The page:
Monitor Breakfast: Mitchell Daniels

Selected quotations from a Monitor breakfast with Office of Management and Budget Director Mitchell Daniels.

On Charges by Rep. David Obey that homeland defense is underfunded:

"He is sincere but he is wrong. Everything that he wants to see done is being done with the greatest possible dispatch. Funding is not the problem and is not going to be for months.

"As of today, close of business Nov. 30th, the estimate is that 84 percent of $40 billion (Congress provided for the war) is unobligated and unspent."

On the need to trim domestic spending growth to pay for war:

"Vietnam we remember as guns and butter. If we do that, we will regret it."

On why he predicts budget deficits for the next several years:

"It is absolutely true that the tax cut has very little to do with red ink we looking at in the next couple of years. The tax cut was $40 billion event in '01, only $35 billion event in '02. [It] begins to phase up after that.

"Senator Daschle and [Rep.] Gephart are wrong – it is not only not the biggest factor, it is not the second or third biggest factor. The reasons the ink has shifted from black to red are first of all economic – two parts. One is the recession which is official which the administration inherited ... that is a big factor. The other one I mentioned earlier – we now are told by all the economists that the underlying productivity rate, which was a big driver of future estimates, had been overestimated between 1995 and 2000. They brought it down about half a point. That doesn't sound like a lot but you run that out for 10 years, it changes the picture very much. Factors like that on the economy, between now and '05 are twice as big as the tax cut in terms of their impact."

On when federal budget balanced might be balanced again:

"The decisions we make here in the near term are going to be decisive as to whether our deficits are temporary – if we do things right and the economy recovers we have a fighting chance of black ink in the budget after next – that is '04, the one we will be putting together a year after now. If we don't, if the economy continues to struggle, and we let spending keep running – we pile the spending for the war on top of everything we are doing today – guns and butter style – don't look for black ink, maybe indefinitely."

On how to restrain domestic spending:

"We have already made an attempt and it will be primitive for a while to separate the effective from the somewhat effective from the ineffective programs. We are asking managers to set some goals and show us evidence they are getting there. If they can't, or if the evidence says they are not getting there, somebody ought to – I would hope people would support either going slow or going down on what we spend on those things. That is the way we will do it. And at this point, I am not harboring dreams of cutting the rest of the budget but for goodness sake we ought to be able to slow down and in selective places stop growth."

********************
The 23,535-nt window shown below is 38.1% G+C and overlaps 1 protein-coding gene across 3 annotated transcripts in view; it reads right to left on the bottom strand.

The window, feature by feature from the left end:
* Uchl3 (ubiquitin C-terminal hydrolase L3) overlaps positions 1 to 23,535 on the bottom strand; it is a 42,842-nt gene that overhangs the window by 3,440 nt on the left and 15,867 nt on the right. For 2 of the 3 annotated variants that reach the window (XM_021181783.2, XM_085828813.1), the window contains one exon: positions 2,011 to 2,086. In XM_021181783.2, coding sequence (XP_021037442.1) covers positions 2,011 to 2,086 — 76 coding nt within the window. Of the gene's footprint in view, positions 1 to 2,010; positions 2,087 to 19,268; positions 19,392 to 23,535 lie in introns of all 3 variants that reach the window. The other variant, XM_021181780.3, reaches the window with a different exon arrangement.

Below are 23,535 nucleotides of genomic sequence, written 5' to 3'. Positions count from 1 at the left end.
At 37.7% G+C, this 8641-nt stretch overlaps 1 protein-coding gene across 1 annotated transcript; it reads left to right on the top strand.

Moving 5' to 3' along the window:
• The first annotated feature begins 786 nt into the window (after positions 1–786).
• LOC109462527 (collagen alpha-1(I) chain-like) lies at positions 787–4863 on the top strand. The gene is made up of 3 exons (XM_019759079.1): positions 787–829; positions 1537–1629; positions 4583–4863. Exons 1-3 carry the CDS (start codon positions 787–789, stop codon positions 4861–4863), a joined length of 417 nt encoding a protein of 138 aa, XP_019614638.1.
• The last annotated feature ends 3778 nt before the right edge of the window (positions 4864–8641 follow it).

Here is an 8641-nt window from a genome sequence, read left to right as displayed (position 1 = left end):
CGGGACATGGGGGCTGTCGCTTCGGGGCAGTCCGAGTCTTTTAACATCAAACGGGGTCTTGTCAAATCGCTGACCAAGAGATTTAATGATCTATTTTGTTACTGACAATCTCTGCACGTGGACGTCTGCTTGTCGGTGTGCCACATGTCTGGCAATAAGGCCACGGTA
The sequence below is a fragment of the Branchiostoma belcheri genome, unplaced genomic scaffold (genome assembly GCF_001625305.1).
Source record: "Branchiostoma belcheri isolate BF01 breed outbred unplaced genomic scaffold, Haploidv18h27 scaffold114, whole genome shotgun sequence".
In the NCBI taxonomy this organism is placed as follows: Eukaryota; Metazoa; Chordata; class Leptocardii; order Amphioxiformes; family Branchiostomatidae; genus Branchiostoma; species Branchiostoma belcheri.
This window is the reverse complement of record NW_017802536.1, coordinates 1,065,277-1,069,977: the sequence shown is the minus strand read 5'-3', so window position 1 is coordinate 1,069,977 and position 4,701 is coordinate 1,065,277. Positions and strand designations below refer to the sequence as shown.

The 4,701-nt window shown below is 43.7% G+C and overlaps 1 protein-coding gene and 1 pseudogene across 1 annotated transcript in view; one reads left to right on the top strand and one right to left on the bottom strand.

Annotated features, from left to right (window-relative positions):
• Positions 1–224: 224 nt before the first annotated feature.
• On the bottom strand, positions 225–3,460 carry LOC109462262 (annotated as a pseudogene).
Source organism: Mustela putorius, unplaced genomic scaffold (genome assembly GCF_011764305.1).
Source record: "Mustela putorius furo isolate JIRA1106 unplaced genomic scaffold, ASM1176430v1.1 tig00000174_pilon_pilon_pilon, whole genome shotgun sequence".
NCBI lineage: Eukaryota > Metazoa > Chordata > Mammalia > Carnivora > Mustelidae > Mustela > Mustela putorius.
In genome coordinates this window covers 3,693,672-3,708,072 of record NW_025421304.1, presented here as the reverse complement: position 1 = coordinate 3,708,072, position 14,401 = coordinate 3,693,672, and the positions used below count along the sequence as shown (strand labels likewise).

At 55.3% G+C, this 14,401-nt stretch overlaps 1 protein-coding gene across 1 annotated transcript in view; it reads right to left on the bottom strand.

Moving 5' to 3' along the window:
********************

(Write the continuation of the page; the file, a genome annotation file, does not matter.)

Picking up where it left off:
On whether voters will hold Mr. Bush responsible for the recession:

"It is pretty hard for the president to have created a recession which was waiting for him as he took the oath of office. I don't think he would want to get into a debate about whose it is. In a large extent it is Osama bin Laden's recession. As the NBER [National Bureau of Economic Research] said, there are good signs it might not have finally matured into a recession if not for 9-11."

On the need to reorganize the government to deal with war:

"[It is] not just in the homeland security area but we will be urging things in the next budget – we have got all kinds of misplaced furniture in the federal government. It is really unbelievable. We have got departments dabbling in things that are the core mission of some other department. There are a lot of things we ought to move around. Any common sense of view of it will agree with that. But it becomes difficult because somebody's subcommittee doesn't want to let go."

On whether his relations with Congress make him an obstacle:

"The day that is true I will leave if the president hadn't already asked me to. ...I think that any difficulty I have caused or that have arisen are very narrowly limited. I regret that and I am working on that. These are fine people. I think anything I have ever said was institutional but sometimes misunderstood as personal. And I will be more careful about that. I have been in the middle of all kinds of negotiations and arrangements – other than the appropriations committees – that have worked out just fine and I think in general have been very well treated by members of congress. But there are a few exceptions, I am partly to blame for that, and I'm being more careful."

On the cost of the war:

"We have obligated somewhere in the neighborhood of $6 billion. There are studies done to suggest military action might reach a level of about $1 billion a month but they are not there yet."

On the outlook for domestic spending next year:

"Discretionary spending, by the time we are done this year, is going to wind up growing something like 13 percent. ...It would be a very serious mistake to let those kind of growth rates – underlying growth rates – continue and pile the guns on top of butter. That will not be responsible and we will propose [in new budget year] something other than that."

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